I have been carrying around the same school ID card since the day I was hospitalized in 2010. I went to school, got my picture taken. I was wearing lavender. Then, over lunch, I went for an ultrasound and did not return to school for a month. Ask any teacher what the worst months are for having kids and they will answer “the first week of September and the middle of May.” Somehow, I managed to do both.
When I think about your birth I see myself, sitting alone on a hospital bed, late at night, after all my visitors had gone home and I was left with just the buzz of the antepartum unit, watching Weeds on Netflix, and singing to my premature belly, quietly. I sang Leona Naess’s Ballerina over and over and over again:
I didn’t think I wanted you
But I want you now
Was so empty in me
Feel you crashing down
Into the empty world
The music stops
I want to rescue want to scream out loud
You will always be mine
So so sorry
Just come back for me now
So so sorry
Just come back to me now
I am really so glad, Quinn, that you decided to stay. Our lives are so much richer and funnier and smarter because of you. At four, you are chatty and quiet all at once. You are madly in love with your stuffed friends, Teddy and Bunny and Pupford and today, you fell for a robotic goldfish from your uncle Chris. You named it Globefish and you grabbed him from his bowl and carried him in your lap the entire way to drop Lizzie off at volleyball practice and pick up William from volleyball practice(you have seen more volleyball in your four short years than most adults ever have). You wanted to remember to take a bath with Globefish when we came back from all of our chasing, but you fell asleep in the car, Starbucks chocolate chip cookie remnants plastered to your lips, and the last thing you said as you drifted off was, “I want a taco.”
You scared us quite a bit last week, when you were rushed to Children’s Hospital and admitted for a severe asthma attack that came out of nowhere. Once stabilized, you fully enjoyed being in the hospital, peeing in a bottle, “room service,”and waking around with your IV pole. To watch you go from barely breathing and the threat of the ICU,to a few days later, having the energy and breath to blow out all four of your candles, is yet another reminder that all things are possible. No one knows that lesson better than you do and you seem to keep showing me again and again and again:
In the morning, Dad will take you to school to share four photos exactly and celebrate your big day. I told Sean that he would have to sing the Montessori birthday song, and after all this time, he did not know what that was (I always did the birthday celebrations at school, but you, kiddo, September 3rd? First day of class? Not gonna happen). I sang, LOUDLY, to Sean, “The earth goes around the sun, tra-la-la, the earth goes around the sun,” but he did not let me get to four verses. He stopped me midway through tra-la-la, with the words, “Please stop.” If ever I were to be a fly on the wall, it would be to witness your dad singing tra-la-la.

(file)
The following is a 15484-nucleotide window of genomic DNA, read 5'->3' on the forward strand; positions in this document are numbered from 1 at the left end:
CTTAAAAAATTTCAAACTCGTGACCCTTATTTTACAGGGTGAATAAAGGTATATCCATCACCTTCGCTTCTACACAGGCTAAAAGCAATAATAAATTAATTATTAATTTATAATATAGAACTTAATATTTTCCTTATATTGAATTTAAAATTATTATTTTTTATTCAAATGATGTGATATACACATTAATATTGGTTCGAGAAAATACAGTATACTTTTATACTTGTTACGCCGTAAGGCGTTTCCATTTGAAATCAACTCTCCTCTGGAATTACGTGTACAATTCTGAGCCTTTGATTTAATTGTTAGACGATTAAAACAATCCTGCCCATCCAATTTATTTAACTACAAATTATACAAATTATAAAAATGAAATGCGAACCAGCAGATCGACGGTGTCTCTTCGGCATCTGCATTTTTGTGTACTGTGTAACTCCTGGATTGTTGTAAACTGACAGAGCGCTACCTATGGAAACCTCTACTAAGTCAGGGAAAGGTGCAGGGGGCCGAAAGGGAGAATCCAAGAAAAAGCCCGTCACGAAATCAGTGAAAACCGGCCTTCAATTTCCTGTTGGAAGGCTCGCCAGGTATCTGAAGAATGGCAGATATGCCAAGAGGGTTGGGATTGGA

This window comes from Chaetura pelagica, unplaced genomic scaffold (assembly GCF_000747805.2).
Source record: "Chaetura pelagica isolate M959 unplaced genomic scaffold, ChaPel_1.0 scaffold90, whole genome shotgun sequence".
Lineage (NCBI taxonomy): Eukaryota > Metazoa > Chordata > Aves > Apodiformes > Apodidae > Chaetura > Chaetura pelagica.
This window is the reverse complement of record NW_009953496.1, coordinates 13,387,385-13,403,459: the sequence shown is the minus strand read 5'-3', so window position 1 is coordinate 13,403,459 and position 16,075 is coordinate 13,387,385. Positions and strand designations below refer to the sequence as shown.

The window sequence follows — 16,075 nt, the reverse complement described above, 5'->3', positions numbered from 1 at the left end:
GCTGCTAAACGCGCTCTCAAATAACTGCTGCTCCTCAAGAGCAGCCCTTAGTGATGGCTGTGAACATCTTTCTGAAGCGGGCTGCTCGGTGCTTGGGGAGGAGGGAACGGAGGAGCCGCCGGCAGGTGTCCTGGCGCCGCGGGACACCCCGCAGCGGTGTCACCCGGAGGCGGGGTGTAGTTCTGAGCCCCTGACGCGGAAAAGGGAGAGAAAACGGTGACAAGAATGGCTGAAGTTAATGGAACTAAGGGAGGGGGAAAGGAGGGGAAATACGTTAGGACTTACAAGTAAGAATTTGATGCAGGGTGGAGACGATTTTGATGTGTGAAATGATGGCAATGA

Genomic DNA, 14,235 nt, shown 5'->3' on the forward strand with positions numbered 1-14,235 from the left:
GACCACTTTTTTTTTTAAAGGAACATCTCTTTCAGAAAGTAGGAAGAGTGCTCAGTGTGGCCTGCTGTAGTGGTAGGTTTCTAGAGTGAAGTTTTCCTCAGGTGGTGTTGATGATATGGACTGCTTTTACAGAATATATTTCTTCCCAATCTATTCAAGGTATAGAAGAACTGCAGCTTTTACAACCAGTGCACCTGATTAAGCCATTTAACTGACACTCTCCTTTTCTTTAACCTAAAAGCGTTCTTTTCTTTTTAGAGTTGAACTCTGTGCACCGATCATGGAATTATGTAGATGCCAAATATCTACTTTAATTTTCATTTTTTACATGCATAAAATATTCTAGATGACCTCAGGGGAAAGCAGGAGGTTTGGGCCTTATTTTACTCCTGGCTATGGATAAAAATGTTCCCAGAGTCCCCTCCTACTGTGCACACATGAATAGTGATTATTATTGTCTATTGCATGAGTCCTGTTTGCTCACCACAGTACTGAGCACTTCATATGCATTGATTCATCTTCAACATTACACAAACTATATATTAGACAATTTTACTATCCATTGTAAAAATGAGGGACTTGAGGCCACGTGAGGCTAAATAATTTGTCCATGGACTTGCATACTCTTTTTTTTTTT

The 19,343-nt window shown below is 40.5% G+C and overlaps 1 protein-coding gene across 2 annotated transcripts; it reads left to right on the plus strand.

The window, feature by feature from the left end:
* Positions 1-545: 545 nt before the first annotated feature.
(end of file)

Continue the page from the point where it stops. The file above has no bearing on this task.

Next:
So happy birthday, sweet boy. I wish you could remain four for more than a year. From past experience, I will tell you that it is an especially great year, one in which you drift between toddlerhood and childhood, hanging on to the wonder of one and reaching for the magic of the next. You getting more curious with each passing day. This week you asked me to name body parts that you did not know the words for (collarbone, vertebrae, and testicle … thanks for that, by the way) and then replied, “I just have so many round things,” which made me laugh and also recall one of my favorite quotes from “A Sketchbook with Voices,” that reads, “Our heads are round so that our thinking can change direction.” I hope that as you grow, you continue to wonder, to explore, to change your mind about things, to see things in a new light.
As for me, you are my light, and through you, I see things anew every single day and I am grateful for that beyond measure. It’s why every mom cries when they sing, “You are my sunshine.” Just the mere thought of you ever going away, just the suggestion of it through the whisper of a lyric, is enough to bring us to our knees. You, my dear, are powerful and amazing, and I love you. You are, as Leona Naess sings, “my cupcake and my earthquake.”
Why are you not my neighbor? Or teaching colleague? So that we can have these conversations in person and regularly over tea? That Leona Ness song. That is a song about having a baby very, very early. Whatever it is about, it is about that. And your beautiful four-year-old boy. Sigh. He and my four-year-old could have a lovely day together. The two who are the ones we didn’t exactly want, the desserts we didn’t order, the earthquakes we couldn’t live without. Happy birthday to your gorgeous gift of a boy.
And thank you, as always, for inspiring.
Aw, I know. We should totally be neighbors and friends and watch our brood play under sprinklers together, while we drink tart lemonade and draw dresses and houses and maybe some dogs. I loved your last post and cannot imagine the tug of letting twins go and divide all at once. Peace and cheers to a new school year and thanks for the birthday wishes.